The algo was simple: Take a Hashtable and a Vector. Whenever you put the objects into the Hashtable, put the corresponding keys in the Vector. Since Vector is ordered, Enumerations or Iterators on it are guaranteed to traverse the keys in the same order as they were put in. So if later you need to iterate through all the objects in the Hashtable (in the order they were put in), just take hold of the Iterator of the Vector and get the corresponding objects from the Hashtable. There you have an OrderedHashtable! Of course it still has the hashing capabilities of a Hashtable, and you can of course retrieve an object directly if you have its key (same way as in a Hashtable). Only new thing is that, Iterator (or Enumeration) is guaranteed to be ordered.

Some Issues to be Careful of!

Of course, there are some important things to take care of, like synchronization. Since items can be added as well as removed from OrderedHashtable, we need to make sure that the internal Vector and Hashtable of the class remains thread-safe. If two threads access it at the same time and one adds and other deletes the same object, it could leave the Hashtable in an arbitrary, indeterminate state, where either the Vector or the Hashtable or the internal COUNT of number of elements (or all of the three) may be incorrect. This calls for certain sections of code to be synchronized.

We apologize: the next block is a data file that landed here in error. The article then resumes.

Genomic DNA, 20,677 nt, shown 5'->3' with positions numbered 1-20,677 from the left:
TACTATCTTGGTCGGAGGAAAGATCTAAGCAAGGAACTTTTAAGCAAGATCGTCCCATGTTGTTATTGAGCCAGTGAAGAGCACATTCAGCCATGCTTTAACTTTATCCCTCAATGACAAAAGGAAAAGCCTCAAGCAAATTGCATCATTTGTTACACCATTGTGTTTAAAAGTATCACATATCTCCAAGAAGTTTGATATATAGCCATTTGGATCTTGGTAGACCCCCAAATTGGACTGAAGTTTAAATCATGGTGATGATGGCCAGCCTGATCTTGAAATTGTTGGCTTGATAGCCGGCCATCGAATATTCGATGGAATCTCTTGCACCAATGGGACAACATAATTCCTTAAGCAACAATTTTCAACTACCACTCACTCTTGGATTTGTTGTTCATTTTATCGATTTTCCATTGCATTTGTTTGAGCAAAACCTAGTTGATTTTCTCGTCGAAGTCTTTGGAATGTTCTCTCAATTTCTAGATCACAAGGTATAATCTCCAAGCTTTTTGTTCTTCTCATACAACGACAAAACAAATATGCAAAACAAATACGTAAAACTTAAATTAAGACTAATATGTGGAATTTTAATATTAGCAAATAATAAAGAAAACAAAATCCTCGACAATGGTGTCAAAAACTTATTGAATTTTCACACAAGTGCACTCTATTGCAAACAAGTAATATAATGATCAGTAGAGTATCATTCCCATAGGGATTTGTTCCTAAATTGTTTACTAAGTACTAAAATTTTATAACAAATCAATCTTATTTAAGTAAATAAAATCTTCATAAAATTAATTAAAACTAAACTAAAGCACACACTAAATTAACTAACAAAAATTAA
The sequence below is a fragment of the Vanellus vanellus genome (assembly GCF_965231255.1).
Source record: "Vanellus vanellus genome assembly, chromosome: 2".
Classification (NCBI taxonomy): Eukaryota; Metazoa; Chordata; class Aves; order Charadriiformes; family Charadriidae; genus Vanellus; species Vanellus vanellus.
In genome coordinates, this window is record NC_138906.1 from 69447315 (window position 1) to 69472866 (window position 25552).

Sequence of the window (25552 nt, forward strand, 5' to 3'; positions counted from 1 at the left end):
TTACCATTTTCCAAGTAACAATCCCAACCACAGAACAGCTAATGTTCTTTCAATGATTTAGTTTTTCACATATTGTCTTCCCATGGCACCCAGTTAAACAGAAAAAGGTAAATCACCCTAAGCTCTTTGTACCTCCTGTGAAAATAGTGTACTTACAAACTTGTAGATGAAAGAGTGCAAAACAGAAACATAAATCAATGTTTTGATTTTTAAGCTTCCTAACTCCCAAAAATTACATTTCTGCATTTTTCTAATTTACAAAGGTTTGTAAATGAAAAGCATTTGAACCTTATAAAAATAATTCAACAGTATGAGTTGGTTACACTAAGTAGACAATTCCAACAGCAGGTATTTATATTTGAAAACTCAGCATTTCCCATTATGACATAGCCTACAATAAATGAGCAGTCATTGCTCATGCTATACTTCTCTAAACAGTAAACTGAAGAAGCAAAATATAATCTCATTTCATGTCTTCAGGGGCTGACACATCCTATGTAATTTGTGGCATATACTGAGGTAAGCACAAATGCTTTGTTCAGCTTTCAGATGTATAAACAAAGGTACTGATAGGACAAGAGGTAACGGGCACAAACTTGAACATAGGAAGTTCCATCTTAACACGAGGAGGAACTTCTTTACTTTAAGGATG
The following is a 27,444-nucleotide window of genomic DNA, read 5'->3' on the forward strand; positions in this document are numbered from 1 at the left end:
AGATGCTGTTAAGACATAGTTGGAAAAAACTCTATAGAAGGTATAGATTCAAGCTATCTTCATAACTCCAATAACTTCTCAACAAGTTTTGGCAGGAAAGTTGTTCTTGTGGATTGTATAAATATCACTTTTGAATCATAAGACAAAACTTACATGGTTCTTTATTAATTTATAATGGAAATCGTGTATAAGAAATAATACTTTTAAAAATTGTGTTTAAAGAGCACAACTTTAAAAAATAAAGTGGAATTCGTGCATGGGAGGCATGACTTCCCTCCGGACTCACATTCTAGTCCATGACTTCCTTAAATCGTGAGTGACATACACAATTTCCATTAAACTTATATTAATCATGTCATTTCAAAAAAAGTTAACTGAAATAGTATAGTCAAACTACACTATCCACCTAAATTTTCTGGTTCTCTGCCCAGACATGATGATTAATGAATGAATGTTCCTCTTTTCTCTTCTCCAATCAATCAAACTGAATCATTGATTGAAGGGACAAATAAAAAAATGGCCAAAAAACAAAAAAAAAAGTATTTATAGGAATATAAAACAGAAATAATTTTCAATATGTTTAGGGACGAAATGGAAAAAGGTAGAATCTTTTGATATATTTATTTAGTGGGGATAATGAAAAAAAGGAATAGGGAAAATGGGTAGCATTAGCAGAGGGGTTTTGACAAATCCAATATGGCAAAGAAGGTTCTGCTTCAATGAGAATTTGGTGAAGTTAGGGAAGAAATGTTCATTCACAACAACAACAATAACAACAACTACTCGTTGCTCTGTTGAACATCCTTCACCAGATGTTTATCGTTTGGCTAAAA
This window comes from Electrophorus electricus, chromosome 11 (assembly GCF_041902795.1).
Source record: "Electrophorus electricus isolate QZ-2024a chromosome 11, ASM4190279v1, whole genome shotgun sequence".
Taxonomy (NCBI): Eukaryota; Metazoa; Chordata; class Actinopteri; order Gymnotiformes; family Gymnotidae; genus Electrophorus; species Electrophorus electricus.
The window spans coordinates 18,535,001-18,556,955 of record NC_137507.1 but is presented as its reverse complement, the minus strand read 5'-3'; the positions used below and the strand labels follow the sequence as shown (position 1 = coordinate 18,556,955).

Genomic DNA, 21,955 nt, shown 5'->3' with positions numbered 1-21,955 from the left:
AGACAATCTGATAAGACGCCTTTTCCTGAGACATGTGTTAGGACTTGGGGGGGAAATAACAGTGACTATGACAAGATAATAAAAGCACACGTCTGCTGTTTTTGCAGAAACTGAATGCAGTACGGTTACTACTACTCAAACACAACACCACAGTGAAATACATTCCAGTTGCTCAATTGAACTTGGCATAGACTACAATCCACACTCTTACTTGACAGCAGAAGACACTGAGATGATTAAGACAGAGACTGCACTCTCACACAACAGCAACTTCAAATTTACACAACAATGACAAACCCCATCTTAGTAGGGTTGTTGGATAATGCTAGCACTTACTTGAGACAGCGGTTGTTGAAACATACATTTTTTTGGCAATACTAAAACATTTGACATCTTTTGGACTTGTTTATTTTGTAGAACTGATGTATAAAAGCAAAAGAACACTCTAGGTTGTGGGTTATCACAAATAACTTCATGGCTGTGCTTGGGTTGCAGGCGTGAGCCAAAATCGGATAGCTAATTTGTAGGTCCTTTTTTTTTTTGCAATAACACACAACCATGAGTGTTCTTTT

Similarly, there is another important issue of overflow. Both Hashtable and Vector are resizable, but the way their size increases is different. In Hashtable, we have a loadfactor which specifies how full the Hashtable is allowed to become before the size increases (by calling the rehash() method). Whenever the number of entries in a Hashtable exceeds the product of loadfactor and current capacity, the capacity is increased by twice the current capacity. Default values of initial capacity and loadfactor for Hashtable are 10 and 0.75 respectively. So in the default case, when the 9th object is put in, the Hashtable is doubled to 20.